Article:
Omniscience: Does God Learn?

Related posts: Omniscience; Immutable, Omnipresence; Whence God? Talking about God; Creation ex nihilo

Does God Learn?

If you were to ask a typical Mormon the question “Does God learn?” you would most likely get a negative response. Mormons today tend to believe in what is called the neo-classical view of God, which as it applies to divine learning means that God knows everything.

However, this was not always the case. During the 19th century the common belief among Mormons was that God is forever progressing to greater knowledge. In 1857 Apostle Wilford Woodruff (who became 4th president of the church in 1889) said, “God himself is increasing and progressing in knowledge, power, and dominion, and will do so, worlds without end” (JD 6:120). Brigham Young said, “The greatest intelligence in existence can continually ascend to greater heights of perfection” (JD 1:93).[1] George Q. Cannon (Apostle; d. 1901) said, “There is progress for our Father and for our Lord Jesus…It is endless progress, progressing from one degree of knowledge to another degree” (Gospel Truth: Discourses and Writings of President George Q. Cannon, p. 92). General Authority B.H. Roberts (Seventy; d. 1933) wrote, “God is [not] Omniscient up to the point that further progress in knowledge is impossible to him; but that all knowledge that is, all that exists, God knows” (Seventy’s Course in Theology, vol. 4, p. 70-71).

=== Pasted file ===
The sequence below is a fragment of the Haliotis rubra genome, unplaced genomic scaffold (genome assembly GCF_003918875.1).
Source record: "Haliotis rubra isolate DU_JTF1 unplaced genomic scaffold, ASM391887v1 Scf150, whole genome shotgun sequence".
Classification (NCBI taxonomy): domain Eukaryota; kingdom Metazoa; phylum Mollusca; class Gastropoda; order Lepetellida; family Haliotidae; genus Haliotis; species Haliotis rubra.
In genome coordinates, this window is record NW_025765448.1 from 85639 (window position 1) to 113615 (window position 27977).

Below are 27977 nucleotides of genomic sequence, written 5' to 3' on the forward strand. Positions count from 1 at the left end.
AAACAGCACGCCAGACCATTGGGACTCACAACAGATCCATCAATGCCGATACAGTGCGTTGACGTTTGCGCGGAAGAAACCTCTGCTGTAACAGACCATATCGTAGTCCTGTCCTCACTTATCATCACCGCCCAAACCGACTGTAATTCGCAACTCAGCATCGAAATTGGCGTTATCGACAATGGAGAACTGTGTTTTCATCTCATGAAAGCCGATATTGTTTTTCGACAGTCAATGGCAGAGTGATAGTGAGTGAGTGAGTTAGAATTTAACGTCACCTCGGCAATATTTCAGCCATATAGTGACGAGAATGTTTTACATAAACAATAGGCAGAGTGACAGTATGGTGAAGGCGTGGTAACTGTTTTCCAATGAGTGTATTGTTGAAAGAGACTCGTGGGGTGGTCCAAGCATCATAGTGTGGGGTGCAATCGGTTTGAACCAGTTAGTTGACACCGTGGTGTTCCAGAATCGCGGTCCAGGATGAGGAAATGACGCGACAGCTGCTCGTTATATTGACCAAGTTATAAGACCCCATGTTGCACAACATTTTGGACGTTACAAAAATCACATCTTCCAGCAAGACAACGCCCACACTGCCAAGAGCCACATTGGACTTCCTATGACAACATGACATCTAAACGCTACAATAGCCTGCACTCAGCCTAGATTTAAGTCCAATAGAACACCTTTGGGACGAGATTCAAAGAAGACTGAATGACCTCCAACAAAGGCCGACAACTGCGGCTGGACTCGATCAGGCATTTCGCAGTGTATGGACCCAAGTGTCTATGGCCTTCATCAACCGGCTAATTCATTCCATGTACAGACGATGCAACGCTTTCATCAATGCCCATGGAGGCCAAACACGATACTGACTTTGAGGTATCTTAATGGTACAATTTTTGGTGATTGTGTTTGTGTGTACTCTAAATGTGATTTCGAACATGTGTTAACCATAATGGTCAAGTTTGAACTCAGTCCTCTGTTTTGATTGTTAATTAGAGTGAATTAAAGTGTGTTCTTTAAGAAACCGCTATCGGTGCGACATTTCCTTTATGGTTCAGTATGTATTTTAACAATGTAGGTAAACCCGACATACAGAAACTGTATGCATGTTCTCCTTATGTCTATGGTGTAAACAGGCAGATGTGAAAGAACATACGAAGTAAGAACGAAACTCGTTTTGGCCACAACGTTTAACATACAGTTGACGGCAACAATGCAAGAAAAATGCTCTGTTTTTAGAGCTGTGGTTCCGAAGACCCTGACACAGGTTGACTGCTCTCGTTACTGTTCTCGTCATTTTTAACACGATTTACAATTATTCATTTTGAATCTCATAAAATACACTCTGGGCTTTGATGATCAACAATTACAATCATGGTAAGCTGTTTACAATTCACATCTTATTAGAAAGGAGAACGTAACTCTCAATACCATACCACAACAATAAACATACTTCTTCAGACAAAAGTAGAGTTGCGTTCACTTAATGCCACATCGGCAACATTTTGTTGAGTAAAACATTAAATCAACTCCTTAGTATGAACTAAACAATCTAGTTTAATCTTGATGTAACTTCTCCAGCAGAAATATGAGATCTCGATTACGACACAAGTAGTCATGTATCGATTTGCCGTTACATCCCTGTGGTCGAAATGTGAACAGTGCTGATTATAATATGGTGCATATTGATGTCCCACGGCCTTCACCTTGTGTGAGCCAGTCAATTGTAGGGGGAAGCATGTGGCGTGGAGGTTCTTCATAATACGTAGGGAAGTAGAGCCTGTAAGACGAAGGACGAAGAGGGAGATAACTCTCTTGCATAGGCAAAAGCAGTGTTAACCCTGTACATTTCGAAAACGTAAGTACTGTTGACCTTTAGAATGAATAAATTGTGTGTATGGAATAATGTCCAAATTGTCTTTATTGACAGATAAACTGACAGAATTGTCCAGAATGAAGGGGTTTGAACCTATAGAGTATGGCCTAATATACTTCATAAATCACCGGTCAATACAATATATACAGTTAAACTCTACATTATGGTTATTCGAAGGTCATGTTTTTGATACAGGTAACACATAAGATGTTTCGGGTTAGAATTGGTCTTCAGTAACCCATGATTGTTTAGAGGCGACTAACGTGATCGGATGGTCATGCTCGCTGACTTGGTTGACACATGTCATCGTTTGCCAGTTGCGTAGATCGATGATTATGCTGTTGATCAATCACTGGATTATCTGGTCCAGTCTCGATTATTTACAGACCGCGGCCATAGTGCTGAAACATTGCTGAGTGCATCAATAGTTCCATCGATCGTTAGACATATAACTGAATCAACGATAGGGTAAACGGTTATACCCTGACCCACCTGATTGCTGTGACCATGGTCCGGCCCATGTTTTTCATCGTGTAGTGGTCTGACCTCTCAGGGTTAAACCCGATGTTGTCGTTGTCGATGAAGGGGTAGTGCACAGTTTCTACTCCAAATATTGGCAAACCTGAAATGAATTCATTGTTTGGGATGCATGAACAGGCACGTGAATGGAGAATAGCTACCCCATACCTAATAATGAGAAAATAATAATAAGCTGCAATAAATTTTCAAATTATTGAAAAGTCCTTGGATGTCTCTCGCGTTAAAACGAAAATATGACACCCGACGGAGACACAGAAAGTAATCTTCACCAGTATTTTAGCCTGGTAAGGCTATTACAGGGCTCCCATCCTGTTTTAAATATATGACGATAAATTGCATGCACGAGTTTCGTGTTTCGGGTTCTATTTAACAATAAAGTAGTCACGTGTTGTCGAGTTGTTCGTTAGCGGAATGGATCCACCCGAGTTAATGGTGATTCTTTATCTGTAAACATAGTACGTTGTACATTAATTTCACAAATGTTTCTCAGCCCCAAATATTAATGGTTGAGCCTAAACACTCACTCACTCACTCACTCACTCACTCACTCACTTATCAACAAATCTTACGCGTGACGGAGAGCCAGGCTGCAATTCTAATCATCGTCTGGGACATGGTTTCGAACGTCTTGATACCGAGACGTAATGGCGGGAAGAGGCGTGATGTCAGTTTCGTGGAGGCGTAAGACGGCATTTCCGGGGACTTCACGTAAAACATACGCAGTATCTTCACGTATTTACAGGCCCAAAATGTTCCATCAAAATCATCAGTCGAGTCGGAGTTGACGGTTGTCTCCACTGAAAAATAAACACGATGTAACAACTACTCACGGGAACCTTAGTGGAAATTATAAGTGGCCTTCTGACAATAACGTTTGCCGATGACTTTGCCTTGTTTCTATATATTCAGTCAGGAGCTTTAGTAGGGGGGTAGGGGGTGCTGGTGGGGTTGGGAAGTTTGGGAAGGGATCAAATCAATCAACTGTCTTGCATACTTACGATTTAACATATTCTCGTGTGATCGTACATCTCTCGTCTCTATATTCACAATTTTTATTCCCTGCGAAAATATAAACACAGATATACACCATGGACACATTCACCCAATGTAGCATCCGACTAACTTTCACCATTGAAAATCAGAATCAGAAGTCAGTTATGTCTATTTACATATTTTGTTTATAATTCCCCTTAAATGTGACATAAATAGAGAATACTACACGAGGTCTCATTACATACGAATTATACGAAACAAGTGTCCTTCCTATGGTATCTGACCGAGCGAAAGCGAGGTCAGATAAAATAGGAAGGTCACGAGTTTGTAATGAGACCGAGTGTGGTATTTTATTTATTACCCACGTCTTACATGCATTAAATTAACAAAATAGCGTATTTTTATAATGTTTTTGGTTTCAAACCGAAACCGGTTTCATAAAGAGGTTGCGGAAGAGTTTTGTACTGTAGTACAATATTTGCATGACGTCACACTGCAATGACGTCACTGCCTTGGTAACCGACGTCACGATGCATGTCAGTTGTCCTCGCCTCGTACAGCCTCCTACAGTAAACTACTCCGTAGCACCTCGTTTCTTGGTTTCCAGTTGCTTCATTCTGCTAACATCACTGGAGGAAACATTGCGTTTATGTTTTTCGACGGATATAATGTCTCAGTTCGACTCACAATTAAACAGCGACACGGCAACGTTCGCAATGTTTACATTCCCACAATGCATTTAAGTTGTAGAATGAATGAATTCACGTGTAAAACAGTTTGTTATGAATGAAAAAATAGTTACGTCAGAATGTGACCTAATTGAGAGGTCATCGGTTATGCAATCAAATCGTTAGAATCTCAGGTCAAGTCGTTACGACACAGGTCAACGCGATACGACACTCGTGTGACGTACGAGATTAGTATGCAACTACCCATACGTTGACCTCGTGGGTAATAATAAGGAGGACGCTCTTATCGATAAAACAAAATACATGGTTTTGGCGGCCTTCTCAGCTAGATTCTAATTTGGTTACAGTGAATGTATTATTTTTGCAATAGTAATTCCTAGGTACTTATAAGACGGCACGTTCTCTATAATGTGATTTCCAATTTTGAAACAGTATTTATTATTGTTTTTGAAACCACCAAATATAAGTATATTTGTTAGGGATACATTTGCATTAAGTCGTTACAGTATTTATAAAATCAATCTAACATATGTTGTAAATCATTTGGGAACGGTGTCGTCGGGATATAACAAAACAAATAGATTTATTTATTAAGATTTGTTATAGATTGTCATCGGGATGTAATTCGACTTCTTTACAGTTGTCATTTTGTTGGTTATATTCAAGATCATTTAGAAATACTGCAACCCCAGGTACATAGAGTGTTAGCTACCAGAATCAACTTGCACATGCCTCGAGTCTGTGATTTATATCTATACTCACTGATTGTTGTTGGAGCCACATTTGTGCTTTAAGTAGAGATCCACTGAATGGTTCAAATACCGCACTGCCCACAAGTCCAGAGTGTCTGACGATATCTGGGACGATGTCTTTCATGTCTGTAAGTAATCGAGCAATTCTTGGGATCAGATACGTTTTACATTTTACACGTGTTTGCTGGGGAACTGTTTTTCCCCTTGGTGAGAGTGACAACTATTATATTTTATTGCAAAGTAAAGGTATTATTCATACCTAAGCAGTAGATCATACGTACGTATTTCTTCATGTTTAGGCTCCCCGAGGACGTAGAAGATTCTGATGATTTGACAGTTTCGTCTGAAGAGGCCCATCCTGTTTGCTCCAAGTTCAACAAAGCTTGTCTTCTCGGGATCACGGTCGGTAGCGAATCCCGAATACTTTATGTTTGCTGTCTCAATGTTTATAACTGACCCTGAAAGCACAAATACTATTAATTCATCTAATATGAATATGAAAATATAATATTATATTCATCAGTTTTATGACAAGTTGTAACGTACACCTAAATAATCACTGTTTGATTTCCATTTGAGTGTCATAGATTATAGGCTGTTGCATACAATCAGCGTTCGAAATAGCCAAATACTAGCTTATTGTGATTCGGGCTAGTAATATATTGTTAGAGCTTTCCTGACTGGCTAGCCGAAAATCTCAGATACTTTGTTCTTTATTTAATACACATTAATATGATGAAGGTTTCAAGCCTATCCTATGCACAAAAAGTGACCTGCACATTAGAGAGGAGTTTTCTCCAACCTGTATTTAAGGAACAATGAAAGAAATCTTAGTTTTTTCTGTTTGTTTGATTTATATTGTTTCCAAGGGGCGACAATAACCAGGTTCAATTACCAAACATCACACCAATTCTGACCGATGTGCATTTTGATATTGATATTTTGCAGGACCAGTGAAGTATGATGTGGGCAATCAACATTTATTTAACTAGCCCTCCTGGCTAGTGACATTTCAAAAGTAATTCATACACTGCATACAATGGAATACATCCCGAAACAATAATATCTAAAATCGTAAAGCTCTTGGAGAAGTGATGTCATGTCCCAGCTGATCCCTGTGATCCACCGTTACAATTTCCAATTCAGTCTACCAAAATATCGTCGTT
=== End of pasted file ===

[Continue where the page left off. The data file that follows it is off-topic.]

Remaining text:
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The Attributes of God: Omniscience and Fate

Related Posts: Immutable, Omnipresence; The Fall of Man: Defense of the Doctrine; Election; Creation ex nihilo; Omniscience and divine Learning; Whence God? Talking about God

Omniscience and Fate

Immutability leads to timelessness. And timelessness leads to ubiquity. If so then God is omnipotent and free from all spatial and temporal limitations. God is also omniscient. In contrast, the LDS belief in spiritual omnipresence does not entail timelessness or immutability, and it still allows us to believe God knows all things.[1]

A typical definition of omniscience is that God knows all truths and holds no false beliefs. Traditional omniscience includes God’s certain knowledge of past, present, and future. Of knowing past, present, and future, absolute knowledge of the future is most controversial.

In this post I explore how omniscience affects beliefs about freedom, moral responsibility, and the nature of man. If one billion years ago God knows that today I have a veggie sandwich for lunch, and because God cannot be wrong, I have no choice but to realize my fate. If God knows me completely, does that mean I am a mechanism? If I am a mechanism and/or my future was determined without me, can I be held morally responsible for my actions? Continue reading